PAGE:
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I'm trying to understand the circuit in this PCB taken from a cordless hot glue gun. Battery voltage is 18-19v. I've been able to identify most of the components but not all. And most importantly I would like to understand what the circuit is doing.

Front Side of Ryobi P305 PCB Flip Side of Ryobi P305 PCB

What I Think I Know about the Circuit

  • Q1 Fairchild 4486 TrenchMosfet
    • Pin 1 is Gate (top left)
    • Pin 2,3,4, are Source
    • Pin 5,6,7,8 are Drain (entire right side)
  • R1 31 Ohm
  • R2, R3, R4 1 Ohm
  • R5 20 Mega Ohm

The main ic is a Fairchild Semiconductor 30V P-Channel PowerTrench MOSFET enter image description here

This circuit sits between the battery and heating element. I think it just makes sure the drain on the battery isn't too fast and that it isn't shorted. Please correct me or confirm my theory.

I'd like help to identify the unknown components then understand what the circuit is doing. My ultimate goal, if possible, is to control the heating element on/off with an Arduino or similar control circuit to maintain a specific temperature via a thermister added near the heating element.

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    \$\begingroup\$ You can investigate the components by looking up their numbers on sites like www.s-manuals.com, where you can see that D1 appears to be a Zener diode. (That's a SOT-23 package.) \$\endgroup\$ – Andrew Morton May 3 '18 at 17:41
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    \$\begingroup\$ I learned a great deal in my early days by reverse engineering circuits. You've done the hard part so I recommend that you trace out the circuit and create a schematic in your question using the built-in CircuitLab editor. It all appears to be single-sided so you won't even have to flip the board! \$\endgroup\$ – Transistor May 3 '18 at 17:49
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    \$\begingroup\$ It looks like some of SMD resistors ar code with EIA-96 code. For example, R1 is marked as 01E is 1Meg, R2->01D = 100k; and R3 and R4 looks like 01C = 10k or 01D = 100k kiloohm.info/eia96-resistor/01C R6 is 304 = 300000 = 300k \$\endgroup\$ – G36 May 3 '18 at 19:07
  • \$\begingroup\$ @Transistor there is one jump on the back side of the pcb. from a leg of Q2 and one side of R6. I started a circuit online but didn't finish. I don't think I had the right resister values and I'm still not sure what Q2 is. I looked for a while to identify the marking "PK 6". Thanks everyone for the help so far! \$\endgroup\$ – Brian Boatright May 3 '18 at 21:55
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    \$\begingroup\$ No problem. Draw the schematic. Double-click the components to enter the value or remove the value if you don't know what it is. Guess the transistor type and if it doesn't make sense someone will provide some suggestions. \$\endgroup\$ – Transistor May 3 '18 at 21:57
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Draw the schematic, and use your multimeter or oscilloscope, to see what it does, as you vary Vin, and as the gun heats up.

Likely functions might be:

  • low voltage cutoff
  • chopper to keep average Vout fairly constant as battery discharges
  • timer

As far as controlling it goes: I understand that they often use PTC heating elements for glue guns. The heating element itself is self-regulating, moreso if the supply voltage is constant.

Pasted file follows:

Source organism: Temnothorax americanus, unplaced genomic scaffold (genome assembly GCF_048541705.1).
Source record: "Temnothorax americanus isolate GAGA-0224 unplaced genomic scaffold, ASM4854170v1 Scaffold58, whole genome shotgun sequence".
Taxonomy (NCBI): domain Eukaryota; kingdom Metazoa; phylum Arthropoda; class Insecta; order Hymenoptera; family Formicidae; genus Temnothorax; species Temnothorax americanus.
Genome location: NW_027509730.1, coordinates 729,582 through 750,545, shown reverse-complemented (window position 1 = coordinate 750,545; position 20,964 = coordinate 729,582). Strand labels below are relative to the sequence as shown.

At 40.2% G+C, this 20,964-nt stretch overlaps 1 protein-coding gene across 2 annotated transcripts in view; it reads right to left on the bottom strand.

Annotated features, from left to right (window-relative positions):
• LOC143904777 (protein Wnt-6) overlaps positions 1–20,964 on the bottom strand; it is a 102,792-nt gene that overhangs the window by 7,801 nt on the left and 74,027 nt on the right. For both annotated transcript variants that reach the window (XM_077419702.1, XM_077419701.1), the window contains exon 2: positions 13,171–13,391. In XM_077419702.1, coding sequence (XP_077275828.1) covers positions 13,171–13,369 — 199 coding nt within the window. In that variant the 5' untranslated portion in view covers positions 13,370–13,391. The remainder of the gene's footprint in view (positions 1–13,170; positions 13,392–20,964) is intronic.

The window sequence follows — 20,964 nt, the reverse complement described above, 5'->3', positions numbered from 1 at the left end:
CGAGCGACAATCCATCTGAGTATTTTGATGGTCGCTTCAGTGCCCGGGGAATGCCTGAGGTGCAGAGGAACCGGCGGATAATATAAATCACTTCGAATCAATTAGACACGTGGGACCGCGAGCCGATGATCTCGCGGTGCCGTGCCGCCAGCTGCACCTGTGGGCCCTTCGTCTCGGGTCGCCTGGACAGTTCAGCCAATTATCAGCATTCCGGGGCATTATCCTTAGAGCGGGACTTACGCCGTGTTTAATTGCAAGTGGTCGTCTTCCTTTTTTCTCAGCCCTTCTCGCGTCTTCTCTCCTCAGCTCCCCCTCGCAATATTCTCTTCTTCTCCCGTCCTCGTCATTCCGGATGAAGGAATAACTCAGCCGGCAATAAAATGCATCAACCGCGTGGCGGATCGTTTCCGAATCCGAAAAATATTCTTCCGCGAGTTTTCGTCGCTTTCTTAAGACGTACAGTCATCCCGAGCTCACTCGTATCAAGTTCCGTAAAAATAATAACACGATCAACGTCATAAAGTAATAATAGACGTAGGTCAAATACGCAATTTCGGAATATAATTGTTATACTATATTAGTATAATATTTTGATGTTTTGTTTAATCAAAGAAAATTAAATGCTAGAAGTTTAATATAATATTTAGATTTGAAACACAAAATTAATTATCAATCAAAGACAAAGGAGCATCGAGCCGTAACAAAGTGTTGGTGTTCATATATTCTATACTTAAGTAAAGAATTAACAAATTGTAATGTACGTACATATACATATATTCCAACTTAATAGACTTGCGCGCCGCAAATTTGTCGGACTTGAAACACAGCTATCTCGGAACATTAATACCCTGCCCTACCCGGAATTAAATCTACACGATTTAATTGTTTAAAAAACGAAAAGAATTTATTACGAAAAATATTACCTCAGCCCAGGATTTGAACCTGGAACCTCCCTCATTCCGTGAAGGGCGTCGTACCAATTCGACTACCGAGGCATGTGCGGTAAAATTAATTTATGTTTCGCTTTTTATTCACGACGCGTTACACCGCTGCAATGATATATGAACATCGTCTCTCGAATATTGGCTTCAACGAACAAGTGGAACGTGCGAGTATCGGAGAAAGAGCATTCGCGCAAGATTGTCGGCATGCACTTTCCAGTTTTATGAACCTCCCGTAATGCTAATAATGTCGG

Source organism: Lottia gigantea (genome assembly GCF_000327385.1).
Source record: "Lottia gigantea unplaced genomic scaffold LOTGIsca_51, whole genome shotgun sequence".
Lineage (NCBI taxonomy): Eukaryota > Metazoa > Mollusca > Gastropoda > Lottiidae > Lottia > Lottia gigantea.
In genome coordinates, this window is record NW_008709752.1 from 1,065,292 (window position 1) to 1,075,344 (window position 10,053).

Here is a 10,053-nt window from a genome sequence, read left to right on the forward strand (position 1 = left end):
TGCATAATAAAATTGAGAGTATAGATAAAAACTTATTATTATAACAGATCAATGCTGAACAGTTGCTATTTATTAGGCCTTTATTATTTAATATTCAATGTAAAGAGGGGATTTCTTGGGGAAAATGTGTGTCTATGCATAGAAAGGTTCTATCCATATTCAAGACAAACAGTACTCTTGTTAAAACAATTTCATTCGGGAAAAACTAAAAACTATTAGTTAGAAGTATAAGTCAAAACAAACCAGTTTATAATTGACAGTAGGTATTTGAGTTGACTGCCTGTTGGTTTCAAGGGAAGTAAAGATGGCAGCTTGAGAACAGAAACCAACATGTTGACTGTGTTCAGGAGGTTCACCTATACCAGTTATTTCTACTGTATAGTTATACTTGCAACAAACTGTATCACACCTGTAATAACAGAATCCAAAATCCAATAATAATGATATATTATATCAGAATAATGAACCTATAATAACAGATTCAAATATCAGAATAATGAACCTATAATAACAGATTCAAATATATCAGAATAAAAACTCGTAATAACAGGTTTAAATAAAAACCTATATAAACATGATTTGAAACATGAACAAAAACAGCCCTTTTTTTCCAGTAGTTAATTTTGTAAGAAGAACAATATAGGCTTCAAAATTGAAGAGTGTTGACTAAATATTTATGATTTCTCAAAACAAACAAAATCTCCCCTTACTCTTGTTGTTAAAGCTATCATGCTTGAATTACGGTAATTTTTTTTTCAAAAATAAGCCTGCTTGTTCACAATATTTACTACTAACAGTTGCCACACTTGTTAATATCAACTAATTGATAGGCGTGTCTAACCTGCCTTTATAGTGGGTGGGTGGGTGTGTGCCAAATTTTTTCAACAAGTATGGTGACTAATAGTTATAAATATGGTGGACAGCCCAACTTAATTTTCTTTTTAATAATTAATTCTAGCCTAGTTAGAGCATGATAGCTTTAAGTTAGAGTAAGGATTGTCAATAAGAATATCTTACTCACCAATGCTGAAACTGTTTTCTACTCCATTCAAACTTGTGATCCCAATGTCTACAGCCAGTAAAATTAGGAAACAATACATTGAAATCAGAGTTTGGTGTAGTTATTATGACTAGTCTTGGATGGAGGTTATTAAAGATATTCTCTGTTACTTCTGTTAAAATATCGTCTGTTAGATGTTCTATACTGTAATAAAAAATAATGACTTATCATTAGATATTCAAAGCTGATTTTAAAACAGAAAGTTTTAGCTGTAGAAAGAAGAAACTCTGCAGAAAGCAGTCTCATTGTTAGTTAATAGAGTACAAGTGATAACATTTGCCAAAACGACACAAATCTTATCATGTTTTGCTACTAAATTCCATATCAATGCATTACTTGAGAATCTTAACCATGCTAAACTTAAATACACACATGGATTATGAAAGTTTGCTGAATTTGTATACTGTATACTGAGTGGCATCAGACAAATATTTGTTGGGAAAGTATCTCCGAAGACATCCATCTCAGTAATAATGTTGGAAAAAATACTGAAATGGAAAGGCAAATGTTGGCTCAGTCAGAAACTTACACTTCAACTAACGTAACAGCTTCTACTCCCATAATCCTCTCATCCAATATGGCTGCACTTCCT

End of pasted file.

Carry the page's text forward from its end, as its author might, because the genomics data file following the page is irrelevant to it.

This also means that you can sense its temperature by measuring its resistance - you do not need to add an external sensor. You do however need to work out its R-T curve.

If you measure V/I of the glue gun in-circuit, you have R. An ADC will do division for you, so you can arrange the signals to get the ADC N to be I/V or V/I, without any further computation.

schematic

simulate this circuit – Schematic created using CircuitLab

(n.b. In this circuit Fet1 must have low R as it forms part of measured R1 i.e it is an error term)

One thing to note about PTC heaters, is that they are good to temperature control to the design temperature, because they will have the correct R and I. So electronic control can easily make them more accurate.

However you can't make them much hotter - the resistance just goes up, and current stops flowing.

You can have trouble making them much colder, because the R goes down, and the current goes up - you end up with low duty cycle big current pulses. Also at some temperatures (e.g. 50C) the R-T curve can be NTC or flat. Control is impossible in this area.

This is probably irrelevant to a heat gun, which is only useful in the working zone anyway.

But, when sizing your FET you need to watch what the max current during warmup is. The lowest R may be at (say) 50C not at cold or hot, so max I over whole temp cycle needs to be measured.

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  • \$\begingroup\$ this project just got a bit more interesting. thanks for the answer! \$\endgroup\$ – Brian Boatright May 3 '18 at 21:56
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I also recommend you to draw a schematic in the CircuitLab editor. Then you can simulate this and understand it. For what I can see here, this is some simple output voltage regulator. The gate of the mosfet is driven according to the current output voltage.

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For me your circuit looks something like this:

schematic

simulate this circuit – Schematic created using CircuitLab

And the circuit looks like a strange version of an LDO voltage regulator with a series pass transistor.

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